DMO defends Nigeria’s N10tr debt
There is no need to worry about Nigeria’s over $66 billion (over N10 trillion) Nigeria’s total publicly borrowed funds, the Debt Management Office (DMO) has said.
The money was well invested, DMO Director General Dr. Abraham Nwankwo said.
Nwankwo spoke at an interactive session with Finance reporters in Abuja.
He said: “Our total domestic debt for both the Federal Government, states and the FCT is about N8.9 trillion (about $48 billion) and the external debt is about $9.38 billion. If you combine the two in one currency, you will find the debt to GDP ratio is about 12.51 per cent, which is much lower than the 26 per cent debt to GDP that is allowed countries in our peer group.”
Of the amount borrowed, the states’ and the FCT’s portion of the domestic debt is about $10 billion (about N1.151 trillion), excluding the external component which stands at a little above $3billion.
In Nwankwo’s view, one key achievement of the DMO is the development of longer tenor instrument of between two to 20 years in the debt market, which has paved the way for 23 Nigerian companies in the last five years to raise locally N223 billion through the issuance of bonds. “This is a development, which was unthinkable before now where only short term instruments of three months and one year were prevalent,” he said.
Anti-borrowing advocates may have to push their case further. Nwankwo said the government would not shy away from aggressive borrowing, but will allow the private sector to take over in raising cheap funds for the development of the manufacturing, agriculture and other vital sectors while the government will just be a regulator.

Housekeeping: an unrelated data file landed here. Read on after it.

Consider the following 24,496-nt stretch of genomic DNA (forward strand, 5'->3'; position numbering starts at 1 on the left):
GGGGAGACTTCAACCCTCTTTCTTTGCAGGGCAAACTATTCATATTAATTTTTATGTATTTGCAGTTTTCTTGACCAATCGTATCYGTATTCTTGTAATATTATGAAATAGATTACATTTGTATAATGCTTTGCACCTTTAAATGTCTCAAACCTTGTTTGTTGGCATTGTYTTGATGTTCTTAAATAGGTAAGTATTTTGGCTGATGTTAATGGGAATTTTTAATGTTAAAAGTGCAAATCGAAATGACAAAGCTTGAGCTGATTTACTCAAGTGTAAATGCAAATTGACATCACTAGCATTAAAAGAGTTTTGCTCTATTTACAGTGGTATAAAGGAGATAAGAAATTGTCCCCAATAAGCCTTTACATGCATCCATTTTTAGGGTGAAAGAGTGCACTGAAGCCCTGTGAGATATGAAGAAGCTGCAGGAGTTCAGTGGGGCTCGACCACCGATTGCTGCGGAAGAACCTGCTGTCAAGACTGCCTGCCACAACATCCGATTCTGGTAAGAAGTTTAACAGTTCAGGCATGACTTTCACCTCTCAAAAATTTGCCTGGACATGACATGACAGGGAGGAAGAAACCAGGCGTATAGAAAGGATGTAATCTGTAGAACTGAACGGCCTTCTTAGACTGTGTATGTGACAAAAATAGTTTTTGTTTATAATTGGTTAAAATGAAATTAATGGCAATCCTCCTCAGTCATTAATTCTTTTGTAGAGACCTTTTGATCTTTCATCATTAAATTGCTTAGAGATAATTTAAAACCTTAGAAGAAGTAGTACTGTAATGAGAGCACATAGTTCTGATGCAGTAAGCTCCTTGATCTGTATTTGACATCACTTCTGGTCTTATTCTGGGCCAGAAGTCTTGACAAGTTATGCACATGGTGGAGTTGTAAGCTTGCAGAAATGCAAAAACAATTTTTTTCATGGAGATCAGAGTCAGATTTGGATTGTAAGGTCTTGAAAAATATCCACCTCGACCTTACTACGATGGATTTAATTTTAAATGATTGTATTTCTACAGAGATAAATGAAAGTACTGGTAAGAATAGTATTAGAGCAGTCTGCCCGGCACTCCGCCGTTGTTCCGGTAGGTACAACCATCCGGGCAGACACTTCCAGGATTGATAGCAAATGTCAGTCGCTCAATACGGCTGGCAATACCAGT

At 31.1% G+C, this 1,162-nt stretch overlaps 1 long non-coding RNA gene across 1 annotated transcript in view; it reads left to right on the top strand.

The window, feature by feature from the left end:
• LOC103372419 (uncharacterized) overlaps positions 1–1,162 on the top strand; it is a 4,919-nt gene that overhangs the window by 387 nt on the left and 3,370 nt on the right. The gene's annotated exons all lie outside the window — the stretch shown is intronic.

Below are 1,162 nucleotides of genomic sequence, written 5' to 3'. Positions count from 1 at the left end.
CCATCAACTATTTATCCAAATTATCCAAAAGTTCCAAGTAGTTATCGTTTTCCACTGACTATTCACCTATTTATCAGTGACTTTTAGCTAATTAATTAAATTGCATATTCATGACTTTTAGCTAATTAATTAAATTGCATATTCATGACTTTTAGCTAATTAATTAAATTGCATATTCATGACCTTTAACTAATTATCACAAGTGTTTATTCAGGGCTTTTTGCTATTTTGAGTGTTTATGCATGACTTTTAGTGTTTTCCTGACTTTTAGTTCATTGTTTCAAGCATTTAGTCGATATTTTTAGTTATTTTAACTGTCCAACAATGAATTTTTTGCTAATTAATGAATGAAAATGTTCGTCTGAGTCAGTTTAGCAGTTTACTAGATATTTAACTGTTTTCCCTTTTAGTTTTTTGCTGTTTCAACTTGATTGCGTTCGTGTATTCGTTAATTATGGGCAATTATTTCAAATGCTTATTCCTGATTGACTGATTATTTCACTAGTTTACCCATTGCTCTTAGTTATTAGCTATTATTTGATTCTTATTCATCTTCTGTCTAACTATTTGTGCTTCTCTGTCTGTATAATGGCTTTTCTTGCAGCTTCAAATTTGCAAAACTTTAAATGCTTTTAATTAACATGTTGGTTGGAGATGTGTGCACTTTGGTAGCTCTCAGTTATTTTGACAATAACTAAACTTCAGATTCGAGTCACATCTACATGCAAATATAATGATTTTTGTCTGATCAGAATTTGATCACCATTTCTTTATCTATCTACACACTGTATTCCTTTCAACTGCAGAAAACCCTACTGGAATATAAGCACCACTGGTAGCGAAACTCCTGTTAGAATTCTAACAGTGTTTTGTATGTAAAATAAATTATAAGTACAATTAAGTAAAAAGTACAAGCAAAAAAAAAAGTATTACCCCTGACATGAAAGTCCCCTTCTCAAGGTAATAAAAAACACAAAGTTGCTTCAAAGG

The DMO plans to focus on encouraging the private sector to take the front seat “in raising funds for development both locally and internationally to finance most of the projects that the government undertakes and the government would not be tempted to borrow more in view of its current low Debt to GDP ratio as a result of the recently rebased Nigerian economy”.
On the nature of the nation’s debt profile, the DMO boss said part of the Federal Government’s portion, about $1.5 billion raised from the international debt market (the Eurobond) is being invested in the power sector to improve the power.
“The funds is also financing the Nigerian Bulk Electricity Bulk Trader (NBET) and for the Nigeria Gas to power project,” Nwankwo said, adding: “Part of the monies borrowed was used for the dualisation of the Abuja International Airport Road in Abuja ; the dualisation of the Zuba – Anuja Expressway ; the opening of new districts in the Federal Capital Territory and the investment for the upgrade of the cotton industry. There are so many other projects with which these monies have been deployed across the country and they are there for people to see.”
On the international debt market, Nwankwo said Nigeria’s issuance of a Sovereign bond paved the way for nine Nigerian firms to issue bonds at the international debt market, raising $3.4 billion “because Nigeria was already benchmarked and the firms didn’t have to raise the funds at very high cost”.
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